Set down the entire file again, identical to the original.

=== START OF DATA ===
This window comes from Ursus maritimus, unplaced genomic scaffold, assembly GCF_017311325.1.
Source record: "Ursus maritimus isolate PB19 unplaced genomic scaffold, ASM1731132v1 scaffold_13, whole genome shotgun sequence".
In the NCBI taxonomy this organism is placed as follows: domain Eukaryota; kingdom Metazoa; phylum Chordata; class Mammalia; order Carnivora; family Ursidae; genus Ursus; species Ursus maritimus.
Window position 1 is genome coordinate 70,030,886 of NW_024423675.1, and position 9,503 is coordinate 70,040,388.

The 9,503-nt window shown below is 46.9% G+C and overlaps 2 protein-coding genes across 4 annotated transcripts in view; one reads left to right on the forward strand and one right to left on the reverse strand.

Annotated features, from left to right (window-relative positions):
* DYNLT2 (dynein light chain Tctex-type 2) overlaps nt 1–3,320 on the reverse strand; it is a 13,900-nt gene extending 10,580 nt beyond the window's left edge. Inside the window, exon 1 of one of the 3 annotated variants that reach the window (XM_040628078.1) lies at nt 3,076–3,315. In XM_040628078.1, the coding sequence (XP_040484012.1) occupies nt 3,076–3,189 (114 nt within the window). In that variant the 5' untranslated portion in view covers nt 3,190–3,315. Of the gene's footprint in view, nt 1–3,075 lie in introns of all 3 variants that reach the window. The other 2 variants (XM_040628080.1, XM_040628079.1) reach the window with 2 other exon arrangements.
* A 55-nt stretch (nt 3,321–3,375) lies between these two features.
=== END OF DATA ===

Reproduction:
This window comes from Ursus maritimus, unplaced genomic scaffold, assembly GCF_017311325.1.
Source record: "Ursus maritimus isolate PB19 unplaced genomic scaffold, ASM1731132v1 scaffold_13, whole genome shotgun sequence".
In the NCBI taxonomy this organism is placed as follows: domain Eukaryota; kingdom Metazoa; phylum Chordata; class Mammalia; order Carnivora; family Ursidae; genus Ursus; species Ursus maritimus.
Window position 1 is genome coordinate 70,030,886 of NW_024423675.1, and position 9,503 is coordinate 70,040,388.

The 9,503-nt window shown below is 46.9% G+C and overlaps 2 protein-coding genes across 4 annotated transcripts in view; one reads left to right on the forward strand and one right to left on the reverse strand.

Annotated features, from left to right (window-relative positions):
* DYNLT2 (dynein light chain Tctex-type 2) overlaps nt 1–3,320 on the reverse strand; it is a 13,900-nt gene extending 10,580 nt beyond the window's left edge. Inside the window, exon 1 of one of the 3 annotated variants that reach the window (XM_040628078.1) lies at nt 3,076–3,315. In XM_040628078.1, the coding sequence (XP_040484012.1) occupies nt 3,076–3,189 (114 nt within the window). In that variant the 5' untranslated portion in view covers nt 3,190–3,315. Of the gene's footprint in view, nt 1–3,075 lie in introns of all 3 variants that reach the window. The other 2 variants (XM_040628080.1, XM_040628079.1) reach the window with 2 other exon arrangements.
* A 55-nt stretch (nt 3,321–3,375) lies between these two features.